Connection. We crave it … perhaps now more than ever.

We fear it … perhaps now more than ever.

Those who are BRAVE practice radical friendship to create places of belonging for themselves and others. They understand that without these places we cannot be healthy or whole. They understand that the need for community is so great that, if we cannot find healthy relationships we will settle for unhealthy ones, if we cannot find empowering communities we will accept disempowering ones.

Studies show that people who feel like they belong perform better, become more willing to challenge themselves, and are more resilient. Much of our personal and social angst stems from a sense of alienation – a disconnection from our heritage an traditions, our families and neighbours and the land that once rooted us. This is true at personal as well as community levels.

“Anxiety increases as social bonds weaken. Societies with low levels of social integration produce adults prone to anxiety.”1 While important to many people this may be an even more important factor for girls and women. “The disruption of social ties disproportionately affects women and girls.”2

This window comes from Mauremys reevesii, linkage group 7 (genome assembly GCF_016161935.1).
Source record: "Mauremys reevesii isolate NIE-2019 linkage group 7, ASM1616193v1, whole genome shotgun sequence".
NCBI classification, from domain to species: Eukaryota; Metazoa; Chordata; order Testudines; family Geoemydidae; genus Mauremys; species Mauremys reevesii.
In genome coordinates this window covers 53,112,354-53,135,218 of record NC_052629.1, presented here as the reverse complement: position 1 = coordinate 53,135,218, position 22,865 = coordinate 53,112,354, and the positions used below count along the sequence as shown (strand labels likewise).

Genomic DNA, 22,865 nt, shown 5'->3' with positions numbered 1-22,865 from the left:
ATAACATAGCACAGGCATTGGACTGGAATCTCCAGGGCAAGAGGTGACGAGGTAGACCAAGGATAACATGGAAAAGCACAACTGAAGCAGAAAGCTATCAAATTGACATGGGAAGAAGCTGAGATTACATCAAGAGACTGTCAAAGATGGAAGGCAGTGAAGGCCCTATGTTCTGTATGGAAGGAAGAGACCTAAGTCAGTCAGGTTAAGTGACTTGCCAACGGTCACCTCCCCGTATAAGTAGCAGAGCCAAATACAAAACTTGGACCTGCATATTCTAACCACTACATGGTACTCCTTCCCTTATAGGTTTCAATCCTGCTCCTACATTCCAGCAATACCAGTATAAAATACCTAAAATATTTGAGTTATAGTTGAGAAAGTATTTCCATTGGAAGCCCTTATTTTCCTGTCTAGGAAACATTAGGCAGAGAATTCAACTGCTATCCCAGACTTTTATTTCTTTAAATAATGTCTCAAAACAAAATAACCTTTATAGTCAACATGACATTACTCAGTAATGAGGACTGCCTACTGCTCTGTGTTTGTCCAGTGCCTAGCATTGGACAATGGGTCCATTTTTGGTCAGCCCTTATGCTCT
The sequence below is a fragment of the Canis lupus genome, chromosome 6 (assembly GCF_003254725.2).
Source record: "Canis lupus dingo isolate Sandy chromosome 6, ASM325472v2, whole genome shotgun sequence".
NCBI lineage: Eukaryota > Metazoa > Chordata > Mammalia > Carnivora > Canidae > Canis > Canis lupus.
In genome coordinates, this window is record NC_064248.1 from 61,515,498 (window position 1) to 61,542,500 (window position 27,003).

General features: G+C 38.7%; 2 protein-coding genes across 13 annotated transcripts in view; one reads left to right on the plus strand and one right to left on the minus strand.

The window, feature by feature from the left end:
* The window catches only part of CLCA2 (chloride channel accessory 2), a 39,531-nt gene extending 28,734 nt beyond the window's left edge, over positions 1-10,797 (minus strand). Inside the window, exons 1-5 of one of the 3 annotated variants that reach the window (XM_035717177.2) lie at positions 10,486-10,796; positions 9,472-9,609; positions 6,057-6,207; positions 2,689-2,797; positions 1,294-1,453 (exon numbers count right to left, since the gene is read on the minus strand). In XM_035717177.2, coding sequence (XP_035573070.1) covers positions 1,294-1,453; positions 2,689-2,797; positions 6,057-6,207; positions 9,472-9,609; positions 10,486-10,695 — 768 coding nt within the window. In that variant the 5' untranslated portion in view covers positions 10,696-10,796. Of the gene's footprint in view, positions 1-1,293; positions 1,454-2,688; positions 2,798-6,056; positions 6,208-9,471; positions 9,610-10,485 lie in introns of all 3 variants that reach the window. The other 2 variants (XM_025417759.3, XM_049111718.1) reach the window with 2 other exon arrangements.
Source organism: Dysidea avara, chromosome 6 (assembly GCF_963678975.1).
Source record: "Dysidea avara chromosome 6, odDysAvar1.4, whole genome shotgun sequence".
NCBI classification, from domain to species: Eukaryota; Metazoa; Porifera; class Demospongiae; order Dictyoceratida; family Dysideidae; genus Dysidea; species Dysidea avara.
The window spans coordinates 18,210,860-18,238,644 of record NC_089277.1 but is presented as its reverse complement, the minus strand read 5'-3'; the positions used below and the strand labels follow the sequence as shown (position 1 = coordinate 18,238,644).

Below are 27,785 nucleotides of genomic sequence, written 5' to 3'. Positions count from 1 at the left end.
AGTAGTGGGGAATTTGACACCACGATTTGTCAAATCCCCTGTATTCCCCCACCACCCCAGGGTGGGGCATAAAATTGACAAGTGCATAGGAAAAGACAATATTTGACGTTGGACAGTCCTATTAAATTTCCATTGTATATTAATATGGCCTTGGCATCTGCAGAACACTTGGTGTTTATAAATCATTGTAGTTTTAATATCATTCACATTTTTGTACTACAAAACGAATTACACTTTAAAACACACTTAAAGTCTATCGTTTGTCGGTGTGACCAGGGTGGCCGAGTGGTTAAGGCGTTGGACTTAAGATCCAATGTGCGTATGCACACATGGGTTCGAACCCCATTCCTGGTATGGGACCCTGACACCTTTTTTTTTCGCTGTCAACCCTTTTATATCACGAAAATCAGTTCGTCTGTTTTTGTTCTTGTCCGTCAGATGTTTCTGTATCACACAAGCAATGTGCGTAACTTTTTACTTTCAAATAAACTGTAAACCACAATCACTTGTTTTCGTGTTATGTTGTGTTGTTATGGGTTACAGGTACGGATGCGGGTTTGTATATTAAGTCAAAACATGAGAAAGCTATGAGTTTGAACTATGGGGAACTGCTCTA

Dr. Brené Brown asked grade eight students the difference between belonging and fitting in. The answers are so insightful:3

Belonging is being somewhere where you want to be and they want you. Fitting in is being somewhere where you want to be, but they don’t care one way or the other.

Belonging is being accepted for you. Fitting in is being accepted for being like everyone else.

If I get to be me, I belong. If I have to be like you, I fit in.

In this season of uncertainty and transition what is it you need to feel connected? And, what would being a BRAVE friend took like? It doesn’t have to be complicated. It could be as simple as a phone call to that person you think might be lonely, or pulling a chair up to the table to make room for someone else’s voice. Belonging is not a privilege to be hoarded, it is meant to be passed on.



[1] Higher than divorce, economic or unemployment rates, according to Jean Twenge, Professor of Psycholo­gy, Search Institute research.
[2]  Ichiro Kawachi and Lisa F. Berkham, “Social Ties and mental health,” Journal of Urban Health, vol. 78, number 3, 2001.
[3] Dr. Brené Brown, Braving the Wilderness (Random House, 2017), 160.